Dokumentation on animal welfare (German)


A documentation on animal welfare is released by 3Sat. Besides others, Norbert Sachser is interviewed.


Poster presentation at Evolution Evolving: Process, Mechanism and Theory (Project C01)

Lai Ka Lo, PhD student from Joachim Kurtz group (University of Münster) presented a poster on the collaborative work with Coraline Müller and Lisa Johanna Tewes (Bielefeld University) at the Evolution Evolving: Process, Mechanism and Theory conference in Cambridge UK, 1-4 April 2019.


Research stay at Bielefeld

Reshma R and Lai Ka Lo, PhD students from the Institute for Evolution and Biodiversity, University of Münster had a lab rotation in the Bielefeld University from 05.02.19-15.02.19. During the research stay, they carried out some experiments involving GC-FID analysis for their project C01 in NC3 under the supervision of Dr. Lisa-Johanna Tewes and Prof. Caroline Müller (Department of Chemical Ecology).


Poster award for Pia Oswald (Project A04)

Pia Oswald, PhD student in Barbara Caspers' group (Bielefeld University) won the poster award at the 14th annual meeting of Ethologische Gesellschaft e. V., 6.-8. February 2019 in Hannover.


Paschas, Paare, Partnerschaften:Geschlechterkampf bei Mensch und Tier


New paper on niche conformance during adolescence!

NC³ members Norbert Sachser and Sylvia Kaiser, together with Michael B. Hennessy published a review on adaptive shaping of social behavioural phenotypes during adolescence. In this publication they review the 'shaping' process of mammalian social behaviur and its dependence on cues available during adolescence. They discuss underlying mechanisms of this process, and present evidence for for observed changes being adaptive. They also consider conditions favoring the occurrence of social behaviour plasticity during adolescence.

Link to publikation: Sachser, N., Hennessy, M.B. and Kaiser, S. (2018). The adaptive shaping of social behavioural phenotypes during adolescence. Biol. Lett. 14: 20180536.


New paper on niche conformance in hermaphroditic flatworms!

NC³ associate member Steve Ramm has published a study on sex allocation under selfing in a simultaneous hermaphrodite in the current issue of Biology Letters. In the study, Steven and his undergraduate student Lennart Winkler tested the hypothesis that reproduction via self-fertilization favours a reduced allocation into the male sex function in simultaneous hermaphrodites owing to the fact that male-male competition over fertilization found under outcrossing is absent and all competition occurs between sperm from the same individual. To test this, they used flatworms of the species Macrostomum hystrix and exposed them to three different social environments that differed in the opportunity for outcrossing and sperm competition level: flatworms were either held individually, in pairs or in groups of eight. Standardized measurements of the testes and ovaries showed that flatworms under enforced selfing conditions have a less-male biased sex allocation than conspecifics under outcrossing conditions. These results provide evidence that hermaphrodites conform to their social niche through plastic responses in sex allocation.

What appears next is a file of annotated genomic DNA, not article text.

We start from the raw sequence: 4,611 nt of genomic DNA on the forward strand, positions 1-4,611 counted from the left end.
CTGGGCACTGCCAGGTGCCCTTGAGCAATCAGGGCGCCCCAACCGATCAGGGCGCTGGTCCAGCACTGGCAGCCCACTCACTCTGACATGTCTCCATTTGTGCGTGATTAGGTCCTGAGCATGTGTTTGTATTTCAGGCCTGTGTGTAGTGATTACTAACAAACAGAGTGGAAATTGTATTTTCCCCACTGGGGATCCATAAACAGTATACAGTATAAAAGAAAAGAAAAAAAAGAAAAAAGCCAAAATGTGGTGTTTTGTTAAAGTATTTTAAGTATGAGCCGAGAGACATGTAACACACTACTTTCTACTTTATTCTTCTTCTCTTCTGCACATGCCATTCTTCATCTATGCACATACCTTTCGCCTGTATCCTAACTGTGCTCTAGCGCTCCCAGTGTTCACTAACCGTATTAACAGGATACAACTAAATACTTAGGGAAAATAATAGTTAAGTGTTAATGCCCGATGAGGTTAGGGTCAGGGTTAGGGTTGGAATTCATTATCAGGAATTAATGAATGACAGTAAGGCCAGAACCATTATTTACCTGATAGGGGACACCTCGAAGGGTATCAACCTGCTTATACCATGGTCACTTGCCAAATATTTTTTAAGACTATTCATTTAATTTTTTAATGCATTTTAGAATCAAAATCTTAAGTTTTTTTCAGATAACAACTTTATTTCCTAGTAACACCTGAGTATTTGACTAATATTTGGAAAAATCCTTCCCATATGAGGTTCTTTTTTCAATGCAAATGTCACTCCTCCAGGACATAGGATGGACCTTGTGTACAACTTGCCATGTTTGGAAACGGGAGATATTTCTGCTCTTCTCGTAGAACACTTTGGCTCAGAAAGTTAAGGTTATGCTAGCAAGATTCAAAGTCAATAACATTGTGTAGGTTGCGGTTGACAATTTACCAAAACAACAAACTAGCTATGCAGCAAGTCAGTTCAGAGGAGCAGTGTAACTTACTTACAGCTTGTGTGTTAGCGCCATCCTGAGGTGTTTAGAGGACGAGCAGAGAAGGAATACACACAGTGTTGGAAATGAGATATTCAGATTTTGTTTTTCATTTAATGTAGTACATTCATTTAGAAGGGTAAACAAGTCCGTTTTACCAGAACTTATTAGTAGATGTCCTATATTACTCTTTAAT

Link to publication: Winkler, L. and Ramm, S.A (2018). Experimental evidence for reduced male allocation in a simultaneously hermaphroditic animal. Biol. Lett. 14:20180570.


First NC³ Scientific Retreat

From 01-03 October 2018, NC³ members gathered in the Sauerland to discuss current and future avenues for research within NC³. The retreat was the first instance to bring all NC³ members together. To familiarize all members with the research going on within NC³, the PhD students and Postdocs presented the aims and current status of their projects. In addition we gathered in research cloud meetings to further foster collaboration and synergies between research areas. We also enjoyed some leisure time on a boat ride across the Sorpesee followed by a walk alongside the lake.


Workshop "Introduction to Statistics Using R" held

From 20-26 September 2018, Dr. Mareike Koppik from the Institute of Evolution and Biodiversity at the University of Münster held a workshop on statistical data analysis using R for interested NC³ PhD students and Postdocs in Münster. The first part of the workshop recaptured important aspects of experimental design and statistical principles. The second part introduced R as a statistical tool with a focus on how to plot data and implement linear and generalized linear models in R. The workshop comprised both lectures and hands-on exercises.

Workshop schedule

Morning session Experimental Design Introduction to R Introduction to Statistics II Generalized Linear Models and Gamma Distribution Poisson Distribution